A scientist aboard the National Center for Atmospheric Research’s Gulfstream V research aircraft captured a rarely viewed sky phenomenon known as sprites.
Lasting only a couple of milliseconds, sprites are bright strands of red light that surge outbound from cloud tops as a result of thunderstorms emitting lightning.
They are rarely seen from Earth since they are normally obscured by clouds. But scientist Joshua Ahrns had a front row seat to their hasty performance in the sky during a recent sprite hunting mission on the NCAR research aircraft, the Washington Post reports.
The graduate student at the University of Alaska-Fairbanks is a member of a research team that have had the unique opportunity to view sprites as they shoot above the clouds. The researchers use both special high-speed cameras and DSLRs as they try to capture the rapid flashes of light.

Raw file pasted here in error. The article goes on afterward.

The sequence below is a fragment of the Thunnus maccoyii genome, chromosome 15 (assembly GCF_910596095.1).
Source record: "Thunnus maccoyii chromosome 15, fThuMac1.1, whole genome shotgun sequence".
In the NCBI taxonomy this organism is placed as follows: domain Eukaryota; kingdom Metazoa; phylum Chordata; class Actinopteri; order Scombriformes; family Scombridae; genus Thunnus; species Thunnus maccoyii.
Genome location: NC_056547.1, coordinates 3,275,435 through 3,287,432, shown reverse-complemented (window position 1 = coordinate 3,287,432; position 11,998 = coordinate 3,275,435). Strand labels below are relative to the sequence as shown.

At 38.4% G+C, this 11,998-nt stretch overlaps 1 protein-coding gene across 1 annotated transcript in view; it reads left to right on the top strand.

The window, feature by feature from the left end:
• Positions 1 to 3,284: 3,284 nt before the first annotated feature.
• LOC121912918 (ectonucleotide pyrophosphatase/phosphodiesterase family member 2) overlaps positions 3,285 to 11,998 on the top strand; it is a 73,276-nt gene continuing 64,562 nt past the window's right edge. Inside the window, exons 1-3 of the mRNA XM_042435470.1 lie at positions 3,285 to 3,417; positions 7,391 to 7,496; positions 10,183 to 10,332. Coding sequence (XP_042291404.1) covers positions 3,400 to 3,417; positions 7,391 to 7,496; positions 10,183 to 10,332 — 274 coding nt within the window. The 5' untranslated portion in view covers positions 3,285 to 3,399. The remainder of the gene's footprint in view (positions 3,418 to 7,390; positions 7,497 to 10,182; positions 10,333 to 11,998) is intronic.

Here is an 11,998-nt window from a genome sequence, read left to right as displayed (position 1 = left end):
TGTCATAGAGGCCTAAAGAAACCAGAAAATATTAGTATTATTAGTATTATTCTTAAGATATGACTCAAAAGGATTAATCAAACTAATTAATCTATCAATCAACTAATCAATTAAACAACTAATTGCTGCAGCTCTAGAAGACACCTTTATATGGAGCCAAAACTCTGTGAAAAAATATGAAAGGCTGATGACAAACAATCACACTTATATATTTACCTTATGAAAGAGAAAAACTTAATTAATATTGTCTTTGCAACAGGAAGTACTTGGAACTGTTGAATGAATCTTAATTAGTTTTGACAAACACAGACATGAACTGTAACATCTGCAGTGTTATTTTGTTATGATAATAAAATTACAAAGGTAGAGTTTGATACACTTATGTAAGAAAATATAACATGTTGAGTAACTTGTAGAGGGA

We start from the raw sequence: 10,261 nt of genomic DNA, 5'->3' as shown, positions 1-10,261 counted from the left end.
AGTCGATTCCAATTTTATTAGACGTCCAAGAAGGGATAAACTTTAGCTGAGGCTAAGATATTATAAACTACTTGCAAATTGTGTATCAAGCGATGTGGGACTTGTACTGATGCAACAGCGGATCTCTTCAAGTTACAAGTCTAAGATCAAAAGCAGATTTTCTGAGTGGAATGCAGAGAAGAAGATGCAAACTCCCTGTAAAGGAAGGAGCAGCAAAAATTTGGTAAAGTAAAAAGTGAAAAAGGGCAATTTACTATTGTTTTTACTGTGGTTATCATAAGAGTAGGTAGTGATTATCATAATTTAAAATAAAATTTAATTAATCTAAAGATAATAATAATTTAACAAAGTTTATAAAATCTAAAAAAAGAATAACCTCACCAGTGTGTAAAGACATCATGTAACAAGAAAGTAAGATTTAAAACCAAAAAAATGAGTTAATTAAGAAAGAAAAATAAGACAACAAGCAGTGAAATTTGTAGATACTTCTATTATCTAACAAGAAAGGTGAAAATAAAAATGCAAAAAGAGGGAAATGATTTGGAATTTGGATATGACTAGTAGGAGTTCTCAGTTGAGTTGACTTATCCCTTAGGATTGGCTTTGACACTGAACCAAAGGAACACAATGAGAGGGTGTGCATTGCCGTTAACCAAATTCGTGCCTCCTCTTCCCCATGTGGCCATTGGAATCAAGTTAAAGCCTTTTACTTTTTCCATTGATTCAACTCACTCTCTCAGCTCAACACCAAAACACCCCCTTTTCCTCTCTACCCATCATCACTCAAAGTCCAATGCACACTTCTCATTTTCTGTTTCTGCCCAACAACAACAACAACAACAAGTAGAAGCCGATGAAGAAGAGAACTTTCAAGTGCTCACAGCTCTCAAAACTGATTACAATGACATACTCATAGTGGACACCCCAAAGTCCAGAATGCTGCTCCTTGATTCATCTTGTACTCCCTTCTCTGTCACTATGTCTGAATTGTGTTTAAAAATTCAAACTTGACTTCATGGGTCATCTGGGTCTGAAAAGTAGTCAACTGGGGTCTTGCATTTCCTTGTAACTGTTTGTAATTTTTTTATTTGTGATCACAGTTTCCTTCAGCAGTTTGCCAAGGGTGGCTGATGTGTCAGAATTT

Ahrns has successfully captured sprites over Oklahoma City this month -- snapped with his DSLR -- as well as in the Nebraska night sky.
“We got 9 or 10 sprites on the high speed, two of which were concurrent with the DSLR,” Ahrns wrote in a blog post about the Nebraska sprite hunting mission.
He also captured video of a column sprite, also known as a C-sprite. He slowed the video down about 500 times from its initial capture rate of 10,000 frames per second.
Ahrn's research is part of a joint project of the University of Alaska-Fairbanks, the United States Air Force, and Fort Lewis College. The National Science Foundation is sponsoring the work.
Treye Green is a reporter for The International Business Times and a recent graduate of the University of North Carolina at Chapel Hill. Green has shot, edited and...